- Idiot Ball: Bill - an NTSB agent who should know better about tinkering with evidence - stuns himself by continuing to prod around on the inside of the stunner when he knows he should be calling people about it. He lampshades this in his testimony.
- Lost Forever: Any times already visited.
- Never the Selves Shall Meet: Invoked. You can't go back to any time anyone was already at.
- No Antagonist
- Our Time Travel Is Different: You can only go back to or even watch things from a time period once. Once you've been to or watched events happening at say 5:05am-5:10am on a certain day no one can go back to those five minutes... ever. Also, previous paradoxes are incredibly damaging to the present (future) time
- Physical God: Big Computer
- Polluted Wasteland: The future.
- Population: X, and Counting: Louise asks Sherman the population of earth as most people are committing suicide. He keeps updating his answer to reflect reality.
- Ragnarok-Proofing: Many of the buildings of the city.
- "The Reason You Suck" Speech: Louise gives one to Bill when he asks what the future had done to screw everything up, when it was actually the result of his generation and onwards.
It started with your great-grandfather and the industrial revolution. But it was you, you unspeakable son-of-a-bitch, your fucking generation that really got things going. Did you really think there'd never be a nuclear war? There have been nineteen of them. Did you think nerve gases were going to just sit there, that nobody would ever use them? CBN, you called it. Chemical, Biological, Nuclear. You made plans just as if the world could survive it, just like it was another you could win. Well, goddamn it, we held out a long time, but this is what we came to. The plagues were the really cute part. Add laboratory-bred microbes to a high level of background radiation, and what you get is germs that mutate a hell of a lot faster than we can. We've done our best, we've fought them with everything we have. But your great-grandchildren came up with genetic warfare. So now the plagues are locked up right in our genes. No matter how hard we fight them, they change. Did you think we started the Gate Project for fun? Can't you see what it is? It's a last-ditch, hopeless effort to salvage something from the human race.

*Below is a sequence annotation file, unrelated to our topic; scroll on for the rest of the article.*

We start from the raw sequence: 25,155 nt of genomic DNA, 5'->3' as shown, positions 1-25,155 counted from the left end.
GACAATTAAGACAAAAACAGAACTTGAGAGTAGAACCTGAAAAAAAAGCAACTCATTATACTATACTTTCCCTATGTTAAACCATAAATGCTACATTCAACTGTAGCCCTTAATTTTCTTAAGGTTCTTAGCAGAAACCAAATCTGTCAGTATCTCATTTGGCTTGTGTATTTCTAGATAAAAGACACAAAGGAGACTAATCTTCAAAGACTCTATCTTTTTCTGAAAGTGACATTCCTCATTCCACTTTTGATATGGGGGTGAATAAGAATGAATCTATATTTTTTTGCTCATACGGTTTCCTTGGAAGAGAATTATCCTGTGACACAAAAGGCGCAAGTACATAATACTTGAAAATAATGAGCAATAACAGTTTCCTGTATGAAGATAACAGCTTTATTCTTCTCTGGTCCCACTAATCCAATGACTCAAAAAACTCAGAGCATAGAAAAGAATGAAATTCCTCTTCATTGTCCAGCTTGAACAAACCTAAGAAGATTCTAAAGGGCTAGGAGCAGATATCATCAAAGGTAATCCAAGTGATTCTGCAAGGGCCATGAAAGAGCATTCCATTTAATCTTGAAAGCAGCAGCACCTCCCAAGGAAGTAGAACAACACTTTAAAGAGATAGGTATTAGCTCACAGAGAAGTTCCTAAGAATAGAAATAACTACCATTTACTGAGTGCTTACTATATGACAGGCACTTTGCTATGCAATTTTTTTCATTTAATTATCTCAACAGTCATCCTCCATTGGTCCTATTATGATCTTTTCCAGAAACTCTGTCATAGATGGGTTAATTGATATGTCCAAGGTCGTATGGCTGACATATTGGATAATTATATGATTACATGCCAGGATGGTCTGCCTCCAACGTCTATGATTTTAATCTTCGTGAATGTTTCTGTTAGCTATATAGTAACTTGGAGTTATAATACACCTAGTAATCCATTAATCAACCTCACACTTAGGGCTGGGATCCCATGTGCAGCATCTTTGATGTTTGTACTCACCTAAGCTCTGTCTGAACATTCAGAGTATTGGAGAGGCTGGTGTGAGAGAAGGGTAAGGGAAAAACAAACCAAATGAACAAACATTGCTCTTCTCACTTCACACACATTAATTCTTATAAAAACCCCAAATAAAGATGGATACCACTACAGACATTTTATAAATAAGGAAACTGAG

- Two Lines, No Waiting: The book is told almost entirely from Bill and Louise's standpoint.
- Set Right What Once Went Wrong: To get the stunner back that was left behind. Unfortunately, it was found before they could get it meaning they had to go back earlier and try to stop Bill from even being there in the first place...
- Sex Bot: Sherman obliges when the need arises.
- Unreliable Narrator: In the last chapter, Sherman reveals that Louise is actually one of these; she's so intensely delusional that she doesn't know she's pretty much the only ninety-ninth century human who doesn't use a prosthetic skinsuit to support a mutated, crippled body. There's no telling what else is wrong with her. Or if any of her statements have even that much connection to reality.